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Playing the Enemy: Nelson Mandela and the Game That Made a Nation

4.1  ·  Rating Details ·  3,063 Ratings  ·  440 Reviews
A thrilling, inspiring account of one of the greatest charm offensives in history--Nelson Mandela's decade-long campaign to unite his country, beginning in his jail cell and ending with a rugby tournament.

In 1985, Nelson Mandela, then in prison for twenty-three years, set about winning over the fiercest proponents of apartheid, from his jailers to the head of South Africa'
...more
Hardcover, 288 pages
Published August 14th 2008 by Penguin Press HC, The (first published January 1st 2008)
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Blood River by Tim ButcherThings Fall Apart by Chinua AchebeThe Poisonwood Bible by Barbara KingsolverHalf of a Yellow Sun by Chimamanda Ngozi AdichieHeart of Darkness by Joseph Conrad
Africa
105th out of 1,250 books — 1,242 voters
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World Literature (in English) at the Movies
1st out of 34 books — 9 voters


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Community Reviews

(showing 1-30 of 3,000)
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The Pirate Ghost (Formerly known as the Curmudgeon)
I'm not going to belabor the point here, as I ususally do.

We often act, despite everyone's acknowledgement to the contrary, as if our generation invented racism, homosexuality, godlessness, greed, gluttony, and, sometimes hate. If we don't buy in to that common portrayal of who caued history's woes we sometimes still seem to see these things as "ours to fix" and take ownership where it's difficult to establish who is responsible for what. "We must stop this NOW!" yet, if the problem has lasted f
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Petra X
May 05, 2015 Petra X rated it it was amazing
Shelves: travel-adventure
Nelson Mandela is my hero. Rugby is my game (I'm from the South Wales valleys, 'nuff said).

Simply the best book I've read all year, it was absolutely awesome. Mandela's methods for disarming and charming everyone were inspirational - this is the only inspirational book I've read (I can't get into that genre at all).

I've just been chucked out without notice from a private group 'Back in Skinny Jeans' on Goodreads where some member/s don't like non-Americans, non-Republicans, non-Christians and
...more
Fern
Nov 01, 2013 Fern rated it it was amazing
I had tears in my eyes remembering that incredible day in Johannesburg as if it were yesterday. I remember during the rugby World Cup final that the streets were eerily silent as every South African sat rapt in front of their television, hoping against all hope that our team could accomplish the impossible. I was 12 years old as I sat with my dad, all nerves and raw emotion, watching the game. The joy that erupted in the streets after we won is a sight I will never forget. The whole country, bla ...more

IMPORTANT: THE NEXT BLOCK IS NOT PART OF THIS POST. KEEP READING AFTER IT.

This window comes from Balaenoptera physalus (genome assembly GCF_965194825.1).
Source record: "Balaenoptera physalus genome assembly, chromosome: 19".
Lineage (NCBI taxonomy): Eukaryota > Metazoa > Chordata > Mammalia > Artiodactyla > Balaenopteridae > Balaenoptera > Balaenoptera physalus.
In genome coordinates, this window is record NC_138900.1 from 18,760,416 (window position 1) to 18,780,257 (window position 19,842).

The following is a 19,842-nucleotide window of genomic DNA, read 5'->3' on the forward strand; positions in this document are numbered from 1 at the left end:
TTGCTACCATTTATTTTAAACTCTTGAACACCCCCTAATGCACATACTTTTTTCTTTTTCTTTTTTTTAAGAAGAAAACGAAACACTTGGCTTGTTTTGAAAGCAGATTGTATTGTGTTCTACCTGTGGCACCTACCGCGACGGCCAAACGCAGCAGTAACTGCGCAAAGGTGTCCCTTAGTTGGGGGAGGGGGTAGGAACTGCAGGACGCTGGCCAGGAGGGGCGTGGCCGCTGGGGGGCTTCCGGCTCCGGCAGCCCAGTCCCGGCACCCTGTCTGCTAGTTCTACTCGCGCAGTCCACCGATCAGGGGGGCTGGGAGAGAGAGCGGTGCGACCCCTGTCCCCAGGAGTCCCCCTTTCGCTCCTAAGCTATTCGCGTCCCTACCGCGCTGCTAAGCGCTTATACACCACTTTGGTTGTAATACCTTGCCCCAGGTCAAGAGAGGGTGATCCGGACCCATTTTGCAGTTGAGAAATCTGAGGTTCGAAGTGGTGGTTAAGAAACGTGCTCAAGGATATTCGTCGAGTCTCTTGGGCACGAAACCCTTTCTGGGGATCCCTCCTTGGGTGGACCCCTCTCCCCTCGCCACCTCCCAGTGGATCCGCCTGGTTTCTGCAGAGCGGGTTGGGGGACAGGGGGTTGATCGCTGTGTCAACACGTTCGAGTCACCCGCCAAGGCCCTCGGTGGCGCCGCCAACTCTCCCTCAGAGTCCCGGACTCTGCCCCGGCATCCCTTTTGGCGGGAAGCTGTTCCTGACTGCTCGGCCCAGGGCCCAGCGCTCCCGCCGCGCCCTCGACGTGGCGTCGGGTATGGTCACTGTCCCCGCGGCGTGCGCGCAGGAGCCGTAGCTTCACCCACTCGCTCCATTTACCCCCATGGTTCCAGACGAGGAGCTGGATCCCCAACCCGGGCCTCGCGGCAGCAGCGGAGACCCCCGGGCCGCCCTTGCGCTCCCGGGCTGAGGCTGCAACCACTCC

Marvin
Nov 14, 2011 Marvin rated it liked it  ·  review of another edition
Shelves: non-fiction
Good if flawed account of Mandela's struggle to unify South Africa. The author did a good job in showing how tenuous the country was during Mandela's term as president and Mandela"s role in stabilizing a very dangerous period in history. However there are just too many flaws in this book to thoroughly enjoy it. First, there is the formal and stiff writing style of the author. It tends to be unfocused in describing the events. Secondly, while The author sincerely admires Mandela, and there is muc ...more
Emily
Jul 12, 2011 Emily rated it really liked it  ·  review of another edition
Shelves: non-fiction, meridian
1994 was a critical year for South Africa. A president had been elected by almost two-thirds of voters in the first truly democratic, one-person, one-vote elections the country had ever had. Tensions were simmering just barely under the surface, not infrequently erupting into violent neighborhood rallies, bloody skirmishes, and even assassination. Many of the white Afrikaner minority were worried about reprisals from the black majority, some of whom were undoubtedly eager for revenge or at least ...more
Edwin
Mar 03, 2009 Edwin rated it really liked it
Basically put, Nelson Mandela is the MAN. We tend to reduce people to symbols, to say-- oh yeah, him, he's the guy that did this, or she's the "that" girl, or whatnot. And that was basically the nature of my knowledge of Mandela-- a vague sense of his wisdom and love of freedom or something.
I don't know if this is the best book ever written about Mandela. But reading it definitely has given me a fuller appreciation of a man I had once thought of only as a symbol. He is a master manipulator, ambi